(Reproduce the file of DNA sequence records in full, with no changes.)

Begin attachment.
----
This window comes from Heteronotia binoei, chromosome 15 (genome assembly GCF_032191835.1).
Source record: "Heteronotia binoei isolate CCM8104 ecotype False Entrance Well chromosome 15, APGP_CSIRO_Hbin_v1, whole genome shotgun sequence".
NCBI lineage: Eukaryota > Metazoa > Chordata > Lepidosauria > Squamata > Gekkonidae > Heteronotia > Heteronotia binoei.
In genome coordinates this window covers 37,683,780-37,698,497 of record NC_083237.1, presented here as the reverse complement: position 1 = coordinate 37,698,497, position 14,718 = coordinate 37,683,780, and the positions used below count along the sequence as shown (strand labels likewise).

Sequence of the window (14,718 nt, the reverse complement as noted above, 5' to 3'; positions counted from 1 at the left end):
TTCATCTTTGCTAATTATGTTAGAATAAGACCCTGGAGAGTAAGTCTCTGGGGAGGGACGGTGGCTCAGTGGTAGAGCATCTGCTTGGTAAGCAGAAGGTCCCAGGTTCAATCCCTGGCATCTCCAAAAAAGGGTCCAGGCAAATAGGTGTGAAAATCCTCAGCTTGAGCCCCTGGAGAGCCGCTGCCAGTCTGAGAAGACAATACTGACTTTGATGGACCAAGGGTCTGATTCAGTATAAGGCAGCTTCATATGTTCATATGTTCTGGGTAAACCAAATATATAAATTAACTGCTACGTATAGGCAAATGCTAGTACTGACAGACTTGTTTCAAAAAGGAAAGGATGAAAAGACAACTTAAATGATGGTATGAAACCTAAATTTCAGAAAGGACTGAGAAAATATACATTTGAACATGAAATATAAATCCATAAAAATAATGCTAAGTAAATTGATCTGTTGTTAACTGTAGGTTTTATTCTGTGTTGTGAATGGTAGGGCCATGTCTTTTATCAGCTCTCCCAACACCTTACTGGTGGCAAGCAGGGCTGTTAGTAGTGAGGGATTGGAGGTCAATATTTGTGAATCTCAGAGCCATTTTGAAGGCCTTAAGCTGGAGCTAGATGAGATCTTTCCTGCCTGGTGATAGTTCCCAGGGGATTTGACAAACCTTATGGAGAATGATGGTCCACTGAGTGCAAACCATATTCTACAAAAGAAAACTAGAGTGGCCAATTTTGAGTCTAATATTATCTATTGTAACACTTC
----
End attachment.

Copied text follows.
This window comes from Heteronotia binoei, chromosome 15 (genome assembly GCF_032191835.1).
Source record: "Heteronotia binoei isolate CCM8104 ecotype False Entrance Well chromosome 15, APGP_CSIRO_Hbin_v1, whole genome shotgun sequence".
NCBI lineage: Eukaryota > Metazoa > Chordata > Lepidosauria > Squamata > Gekkonidae > Heteronotia > Heteronotia binoei.
In genome coordinates this window covers 37,683,780-37,698,497 of record NC_083237.1, presented here as the reverse complement: position 1 = coordinate 37,698,497, position 14,718 = coordinate 37,683,780, and the positions used below count along the sequence as shown (strand labels likewise).

Sequence of the window (14,718 nt, the reverse complement as noted above, 5' to 3'; positions counted from 1 at the left end):
TTCATCTTTGCTAATTATGTTAGAATAAGACCCTGGAGAGTAAGTCTCTGGGGAGGGACGGTGGCTCAGTGGTAGAGCATCTGCTTGGTAAGCAGAAGGTCCCAGGTTCAATCCCTGGCATCTCCAAAAAAGGGTCCAGGCAAATAGGTGTGAAAATCCTCAGCTTGAGCCCCTGGAGAGCCGCTGCCAGTCTGAGAAGACAATACTGACTTTGATGGACCAAGGGTCTGATTCAGTATAAGGCAGCTTCATATGTTCATATGTTCTGGGTAAACCAAATATATAAATTAACTGCTACGTATAGGCAAATGCTAGTACTGACAGACTTGTTTCAAAAAGGAAAGGATGAAAAGACAACTTAAATGATGGTATGAAACCTAAATTTCAGAAAGGACTGAGAAAATATACATTTGAACATGAAATATAAATCCATAAAAATAATGCTAAGTAAATTGATCTGTTGTTAACTGTAGGTTTTATTCTGTGTTGTGAATGGTAGGGCCATGTCTTTTATCAGCTCTCCCAACACCTTACTGGTGGCAAGCAGGGCTGTTAGTAGTGAGGGATTGGAGGTCAATATTTGTGAATCTCAGAGCCATTTTGAAGGCCTTAAGCTGGAGCTAGATGAGATCTTTCCTGCCTGGTGATAGTTCCCAGGGGATTTGACAAACCTTATGGAGAATGATGGTCCACTGAGTGCAAACCATATTCTACAAAAGAAAACTAGAGTGGCCAATTTTGAGTCTAATATTATCTATTGTAACACTTC